Ideally, you’ll be able to discuss your views about CPR with your medical team. You’ll be able to say whether you would, or would not, prefer to have CPR if a cardiac or respiratory arrest occurs. However, it's important to remember that in most situations, and particularly when a cancer is very advanced, CPR is not often successful. Doctors will tell you if they feel there’s little chance of CPR working in your situation.
If there has not been any discussion about CPR between a person and their medical team, and their heart or breathing suddenly stops, the decision about whether or not to attempt CPR is made on medical grounds.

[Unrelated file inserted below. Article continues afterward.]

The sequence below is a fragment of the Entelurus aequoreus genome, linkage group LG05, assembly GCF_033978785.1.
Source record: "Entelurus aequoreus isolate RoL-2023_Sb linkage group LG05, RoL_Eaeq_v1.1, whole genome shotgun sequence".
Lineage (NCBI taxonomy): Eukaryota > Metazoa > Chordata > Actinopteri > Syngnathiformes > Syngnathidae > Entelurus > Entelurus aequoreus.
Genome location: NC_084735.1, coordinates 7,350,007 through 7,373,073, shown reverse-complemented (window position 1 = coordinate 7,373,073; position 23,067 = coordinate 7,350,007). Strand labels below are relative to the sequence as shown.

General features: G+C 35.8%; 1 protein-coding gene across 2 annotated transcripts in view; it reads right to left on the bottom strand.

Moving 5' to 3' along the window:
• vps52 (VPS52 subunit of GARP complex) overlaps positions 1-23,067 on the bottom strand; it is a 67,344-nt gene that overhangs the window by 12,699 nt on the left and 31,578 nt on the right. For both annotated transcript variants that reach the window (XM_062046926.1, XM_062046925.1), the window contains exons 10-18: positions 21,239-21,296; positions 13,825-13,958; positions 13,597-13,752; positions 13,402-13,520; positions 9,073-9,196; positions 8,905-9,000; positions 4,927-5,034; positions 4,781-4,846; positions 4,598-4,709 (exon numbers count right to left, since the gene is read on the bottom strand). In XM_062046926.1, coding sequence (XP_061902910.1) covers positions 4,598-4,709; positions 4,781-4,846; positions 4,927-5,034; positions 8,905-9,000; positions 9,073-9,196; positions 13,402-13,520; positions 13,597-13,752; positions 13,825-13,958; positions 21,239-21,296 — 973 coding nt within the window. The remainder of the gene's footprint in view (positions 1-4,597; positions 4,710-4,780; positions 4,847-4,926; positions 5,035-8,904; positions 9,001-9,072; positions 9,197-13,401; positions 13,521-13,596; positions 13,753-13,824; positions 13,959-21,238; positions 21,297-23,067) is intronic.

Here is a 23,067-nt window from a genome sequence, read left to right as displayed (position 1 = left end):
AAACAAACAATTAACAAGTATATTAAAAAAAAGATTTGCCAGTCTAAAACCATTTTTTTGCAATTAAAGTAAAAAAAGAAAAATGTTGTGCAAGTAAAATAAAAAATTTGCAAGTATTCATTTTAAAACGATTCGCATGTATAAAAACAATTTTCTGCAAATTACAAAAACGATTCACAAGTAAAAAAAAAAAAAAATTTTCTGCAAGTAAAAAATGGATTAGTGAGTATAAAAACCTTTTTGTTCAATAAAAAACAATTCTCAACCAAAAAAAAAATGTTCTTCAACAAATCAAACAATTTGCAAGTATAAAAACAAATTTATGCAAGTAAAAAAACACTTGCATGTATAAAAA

If a person states that they don't want CPR to be attempted, their decision is final. The medical team can only override the decision of the person in very rare circumstances, where the individual is considered not to be of 'sound mind' – for example, if they have a serious mental illness or are confused or disorientated.
Thinking about and discussing CPR can be very difficult. You may want to talk things over with your medical team, specialist nurses, or spiritual carers such as your chaplain or priest.
Some people feel they can't make the decision themselves and may want their doctor to make it for them.